• Personal information

Let’s get this party started. You must offer your website a clear structure in order for your visitors to spend more time on it and not depart after a few seconds.

We suggest that you examine the most popular portions of your website with heatmaps and then put each of the key subpages accordingly. This is significant because you may post them in a location where your visitors will be likely to locate them.

Also, keep in mind that these visitors will most likely arrive at your landing page first. You must only list subpages that are relevant to the upper funnel group.

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Using heatmaps to discover these might also be a useful approach to do so since the analysis will reveal which pages you visit frequently. You can rely on this information.

You should disclose as much information about yourself as possible at this point of the conversion funnel. You should be able to tell who you are, what your aim is, and what you’re dealing with right away on the landing page.

By doing so, you establish trust and assist your visitors in becoming prospective clients from the start. But where should you store this data?

Don’t worry, a heatmap will tell you all you need to know.

When it comes to optimizing your upper funnel, one last thing to think about is displaying high-quality content. Based on the facts you provide, visitors may figure out what you’re doing and how you evaluate your items. But how can they be sure it’s true?


Share some blog post data about you and your items on your landing page to give your visitors the impression that you’re speaking the truth.

If you don’t want this to happen, create a subpage on your blog where your readers may find these articles.

Feel free to utilize a heatmap to assist you to put this as well, since this will allow you to place your blog’s subpage in the best possible location.

As you can see, improving the top of your conversion funnel is a quite involved procedure. However, don’t panic you’ve already completed the most difficult of the three sections.

Middle funnel part

The deeper down the conversion funnel you go, the more specialized work you’ll have to undertake. This implies that while the number of jobs you have will reduce, you will have to cope with an increasing number of them.

Visitors have already turned into prospective consumers by the time they reach the middle stage. In this step, the most crucial thing is to persuade them to buy your goods.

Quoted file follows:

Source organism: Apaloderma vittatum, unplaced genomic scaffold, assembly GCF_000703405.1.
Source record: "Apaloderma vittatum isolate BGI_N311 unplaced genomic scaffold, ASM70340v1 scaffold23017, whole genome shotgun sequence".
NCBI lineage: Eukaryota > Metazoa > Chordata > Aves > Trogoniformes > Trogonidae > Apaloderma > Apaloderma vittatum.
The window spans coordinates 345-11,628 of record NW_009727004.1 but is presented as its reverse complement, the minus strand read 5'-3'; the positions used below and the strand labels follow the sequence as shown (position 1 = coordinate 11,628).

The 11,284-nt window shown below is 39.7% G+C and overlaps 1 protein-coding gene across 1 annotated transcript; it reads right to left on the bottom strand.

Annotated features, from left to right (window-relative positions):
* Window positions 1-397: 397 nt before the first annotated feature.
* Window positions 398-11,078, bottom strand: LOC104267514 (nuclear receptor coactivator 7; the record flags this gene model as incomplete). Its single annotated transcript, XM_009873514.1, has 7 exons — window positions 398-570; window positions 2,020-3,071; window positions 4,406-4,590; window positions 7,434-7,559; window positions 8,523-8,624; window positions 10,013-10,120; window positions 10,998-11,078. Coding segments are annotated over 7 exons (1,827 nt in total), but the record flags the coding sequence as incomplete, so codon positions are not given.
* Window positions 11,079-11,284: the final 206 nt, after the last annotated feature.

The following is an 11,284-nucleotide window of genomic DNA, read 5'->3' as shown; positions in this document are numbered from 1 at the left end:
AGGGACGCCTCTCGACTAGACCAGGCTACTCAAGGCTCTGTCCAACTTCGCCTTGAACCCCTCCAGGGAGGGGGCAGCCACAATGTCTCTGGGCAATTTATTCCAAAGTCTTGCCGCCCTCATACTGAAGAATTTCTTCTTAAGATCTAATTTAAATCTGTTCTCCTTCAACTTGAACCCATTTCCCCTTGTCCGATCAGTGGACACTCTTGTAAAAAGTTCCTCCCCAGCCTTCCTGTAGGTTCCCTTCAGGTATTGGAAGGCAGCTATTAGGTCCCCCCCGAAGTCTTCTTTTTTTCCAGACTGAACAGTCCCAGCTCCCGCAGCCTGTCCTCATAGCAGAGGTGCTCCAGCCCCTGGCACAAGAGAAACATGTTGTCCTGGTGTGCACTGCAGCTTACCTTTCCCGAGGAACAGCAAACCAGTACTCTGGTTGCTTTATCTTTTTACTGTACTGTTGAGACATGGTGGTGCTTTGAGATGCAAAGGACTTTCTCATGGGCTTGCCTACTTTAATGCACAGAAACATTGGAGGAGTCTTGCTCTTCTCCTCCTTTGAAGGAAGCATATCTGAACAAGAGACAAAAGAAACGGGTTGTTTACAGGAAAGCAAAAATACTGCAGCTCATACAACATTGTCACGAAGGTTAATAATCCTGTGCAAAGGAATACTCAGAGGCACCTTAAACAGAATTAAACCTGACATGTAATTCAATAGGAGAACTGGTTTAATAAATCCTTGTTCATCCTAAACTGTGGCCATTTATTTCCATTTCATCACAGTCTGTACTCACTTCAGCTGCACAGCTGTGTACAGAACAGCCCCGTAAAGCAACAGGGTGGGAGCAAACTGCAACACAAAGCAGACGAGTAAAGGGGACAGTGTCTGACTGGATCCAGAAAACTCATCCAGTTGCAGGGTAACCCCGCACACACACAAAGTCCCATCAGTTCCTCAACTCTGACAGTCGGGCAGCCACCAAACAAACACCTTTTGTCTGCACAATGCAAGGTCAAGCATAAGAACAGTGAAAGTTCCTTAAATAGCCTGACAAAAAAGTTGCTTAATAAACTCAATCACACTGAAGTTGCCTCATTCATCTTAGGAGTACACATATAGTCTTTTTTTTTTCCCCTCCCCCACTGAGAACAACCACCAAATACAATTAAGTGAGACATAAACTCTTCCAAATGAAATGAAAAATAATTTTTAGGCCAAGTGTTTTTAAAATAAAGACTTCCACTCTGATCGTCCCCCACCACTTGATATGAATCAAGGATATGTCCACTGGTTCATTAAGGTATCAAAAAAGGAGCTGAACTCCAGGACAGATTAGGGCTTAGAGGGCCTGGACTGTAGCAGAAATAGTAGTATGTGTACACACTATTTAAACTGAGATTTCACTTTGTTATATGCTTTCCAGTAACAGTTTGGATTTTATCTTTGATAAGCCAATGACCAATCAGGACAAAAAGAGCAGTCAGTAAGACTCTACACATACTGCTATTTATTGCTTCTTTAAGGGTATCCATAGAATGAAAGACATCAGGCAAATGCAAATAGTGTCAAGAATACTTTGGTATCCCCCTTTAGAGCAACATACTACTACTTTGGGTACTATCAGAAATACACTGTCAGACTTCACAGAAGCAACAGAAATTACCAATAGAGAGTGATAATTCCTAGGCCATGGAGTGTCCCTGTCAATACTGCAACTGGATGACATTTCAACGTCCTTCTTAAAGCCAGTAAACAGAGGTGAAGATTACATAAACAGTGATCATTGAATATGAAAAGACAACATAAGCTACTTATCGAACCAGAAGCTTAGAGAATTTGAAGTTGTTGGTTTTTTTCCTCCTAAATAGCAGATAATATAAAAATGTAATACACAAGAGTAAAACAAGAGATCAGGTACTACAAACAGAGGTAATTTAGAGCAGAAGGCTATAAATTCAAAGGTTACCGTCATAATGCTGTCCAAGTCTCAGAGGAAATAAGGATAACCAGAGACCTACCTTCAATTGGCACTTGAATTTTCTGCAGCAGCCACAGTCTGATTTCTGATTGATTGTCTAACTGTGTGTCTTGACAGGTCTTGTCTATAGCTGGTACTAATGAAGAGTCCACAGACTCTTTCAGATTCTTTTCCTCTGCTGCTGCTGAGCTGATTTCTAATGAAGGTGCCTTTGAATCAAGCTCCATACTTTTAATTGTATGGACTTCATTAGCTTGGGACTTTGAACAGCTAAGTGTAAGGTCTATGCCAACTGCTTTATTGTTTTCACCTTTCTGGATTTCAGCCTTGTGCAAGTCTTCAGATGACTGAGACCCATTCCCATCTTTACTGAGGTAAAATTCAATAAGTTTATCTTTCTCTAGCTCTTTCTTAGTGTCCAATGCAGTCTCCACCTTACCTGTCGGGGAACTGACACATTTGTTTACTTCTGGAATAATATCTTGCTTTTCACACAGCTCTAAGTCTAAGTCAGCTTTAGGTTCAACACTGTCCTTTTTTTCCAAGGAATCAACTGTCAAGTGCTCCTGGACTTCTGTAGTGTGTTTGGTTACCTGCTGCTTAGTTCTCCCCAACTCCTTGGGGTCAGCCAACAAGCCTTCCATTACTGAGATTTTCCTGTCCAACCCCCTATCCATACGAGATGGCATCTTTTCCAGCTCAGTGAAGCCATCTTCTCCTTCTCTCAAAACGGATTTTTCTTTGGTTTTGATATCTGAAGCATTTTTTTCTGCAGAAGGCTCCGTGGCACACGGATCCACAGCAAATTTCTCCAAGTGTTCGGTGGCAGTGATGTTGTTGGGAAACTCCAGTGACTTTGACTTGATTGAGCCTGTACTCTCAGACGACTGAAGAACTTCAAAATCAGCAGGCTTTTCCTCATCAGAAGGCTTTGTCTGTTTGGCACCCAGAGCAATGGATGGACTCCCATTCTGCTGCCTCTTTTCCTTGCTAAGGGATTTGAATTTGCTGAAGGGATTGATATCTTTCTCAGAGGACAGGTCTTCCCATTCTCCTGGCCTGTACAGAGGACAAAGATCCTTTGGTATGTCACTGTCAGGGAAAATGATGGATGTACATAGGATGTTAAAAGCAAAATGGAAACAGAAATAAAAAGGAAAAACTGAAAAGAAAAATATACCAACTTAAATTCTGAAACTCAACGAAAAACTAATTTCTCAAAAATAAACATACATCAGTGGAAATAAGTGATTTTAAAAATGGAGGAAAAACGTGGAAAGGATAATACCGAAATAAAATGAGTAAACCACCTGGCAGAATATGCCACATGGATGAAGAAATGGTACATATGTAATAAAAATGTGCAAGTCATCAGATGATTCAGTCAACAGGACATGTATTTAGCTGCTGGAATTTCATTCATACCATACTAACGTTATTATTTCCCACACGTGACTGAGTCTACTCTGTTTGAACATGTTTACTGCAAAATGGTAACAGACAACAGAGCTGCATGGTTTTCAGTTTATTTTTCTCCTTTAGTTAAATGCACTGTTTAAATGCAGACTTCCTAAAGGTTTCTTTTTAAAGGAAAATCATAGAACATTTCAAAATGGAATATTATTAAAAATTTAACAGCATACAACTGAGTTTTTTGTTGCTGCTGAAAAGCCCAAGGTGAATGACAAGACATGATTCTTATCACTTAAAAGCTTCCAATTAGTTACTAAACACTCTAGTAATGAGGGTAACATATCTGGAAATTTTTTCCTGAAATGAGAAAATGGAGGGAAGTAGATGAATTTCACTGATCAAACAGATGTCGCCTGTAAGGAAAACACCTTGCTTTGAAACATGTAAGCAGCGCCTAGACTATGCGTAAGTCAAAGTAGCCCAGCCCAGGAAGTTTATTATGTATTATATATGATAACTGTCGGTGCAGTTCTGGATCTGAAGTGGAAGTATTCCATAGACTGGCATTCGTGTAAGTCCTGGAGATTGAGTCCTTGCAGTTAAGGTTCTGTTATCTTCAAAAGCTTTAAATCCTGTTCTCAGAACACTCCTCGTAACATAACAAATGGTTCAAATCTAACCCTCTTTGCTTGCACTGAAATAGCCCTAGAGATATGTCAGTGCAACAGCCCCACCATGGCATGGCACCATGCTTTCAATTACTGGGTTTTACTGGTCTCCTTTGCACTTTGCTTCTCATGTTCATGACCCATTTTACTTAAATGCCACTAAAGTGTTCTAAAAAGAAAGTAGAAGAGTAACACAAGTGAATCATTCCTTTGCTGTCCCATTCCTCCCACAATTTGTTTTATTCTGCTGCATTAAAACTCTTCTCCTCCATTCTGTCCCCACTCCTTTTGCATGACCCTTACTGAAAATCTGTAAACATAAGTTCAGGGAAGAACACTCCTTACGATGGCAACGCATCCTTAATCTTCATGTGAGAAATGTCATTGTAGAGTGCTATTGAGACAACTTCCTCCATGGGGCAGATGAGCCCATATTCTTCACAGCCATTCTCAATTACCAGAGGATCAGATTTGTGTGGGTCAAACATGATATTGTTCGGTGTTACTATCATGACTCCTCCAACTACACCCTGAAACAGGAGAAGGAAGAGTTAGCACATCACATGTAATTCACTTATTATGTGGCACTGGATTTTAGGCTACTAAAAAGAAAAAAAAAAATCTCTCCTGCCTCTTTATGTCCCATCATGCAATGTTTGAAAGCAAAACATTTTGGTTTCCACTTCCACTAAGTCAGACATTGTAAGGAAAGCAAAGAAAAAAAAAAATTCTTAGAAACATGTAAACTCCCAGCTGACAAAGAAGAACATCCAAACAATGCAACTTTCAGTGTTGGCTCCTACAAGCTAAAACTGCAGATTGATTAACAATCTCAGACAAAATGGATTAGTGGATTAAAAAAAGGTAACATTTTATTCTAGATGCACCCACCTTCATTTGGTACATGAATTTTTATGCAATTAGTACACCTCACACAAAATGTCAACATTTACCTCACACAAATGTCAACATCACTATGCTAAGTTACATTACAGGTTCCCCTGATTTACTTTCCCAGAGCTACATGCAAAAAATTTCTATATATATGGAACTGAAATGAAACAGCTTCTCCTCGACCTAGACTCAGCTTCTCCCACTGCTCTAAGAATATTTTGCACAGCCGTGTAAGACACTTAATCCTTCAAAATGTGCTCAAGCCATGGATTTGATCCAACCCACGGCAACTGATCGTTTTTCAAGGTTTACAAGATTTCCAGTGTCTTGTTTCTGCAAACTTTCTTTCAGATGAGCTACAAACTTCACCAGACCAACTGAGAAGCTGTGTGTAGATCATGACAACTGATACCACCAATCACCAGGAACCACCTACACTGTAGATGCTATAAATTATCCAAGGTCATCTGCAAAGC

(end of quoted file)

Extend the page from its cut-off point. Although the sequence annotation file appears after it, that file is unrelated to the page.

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In this instance, there are two little things you should keep in mind:

  • Your products’ location
  • Building a foundation of trust

Use heatmap tools to make some basic analysis before you cut into it.

Determine which of your items is the most popular. Put these items or services near the top of your subpage so that potential purchasers don’t have to scroll too far to locate them.


We have the items and have been provided everything we need to purchase them. What may the issue be?

The danger. When making purchases, keep in mind that this influence is constantly there.

Make a scroll heatmap analysis of your website and put customer reviews depending on the measurement to remove this.

The scroll heatmap displays how long customers spend scrolling across your website, allowing you to strategically post reviews. This will lower the perceived risk and make it easier for your goods to be added to the cart.

Lower funnel part

Your product is already in the cart at the bottom of the funnel. The only thing that separates a potential buyer from being a buyer is this one stage. What kind of issue might arise?

If a potential buyer refuses to buy or cannot pay, the response is straightforward.

In the study of the cart, the use of heatmap tools is quite important. Examine how your customers utilize your cart, where they frequently click, and what they do.

Based on this data, you can set the payment CTA in the appropriate location and provide a clear, safe structure to your cart. If you want your conversion funnel to be well-optimized, these criteria are critical.


Also, make sure to include cash-on-delivery, as some consumers are still wary of online payment methods.


Heatmap tools are used throughout the conversion funnel optimization process, as you can see. Do not begin the procedure in any way unless you have this tool.

Other measuring methods, such as session replays, can, of course, be used in addition to a heatmap. This can also improve process efficiency.

We hope we can help.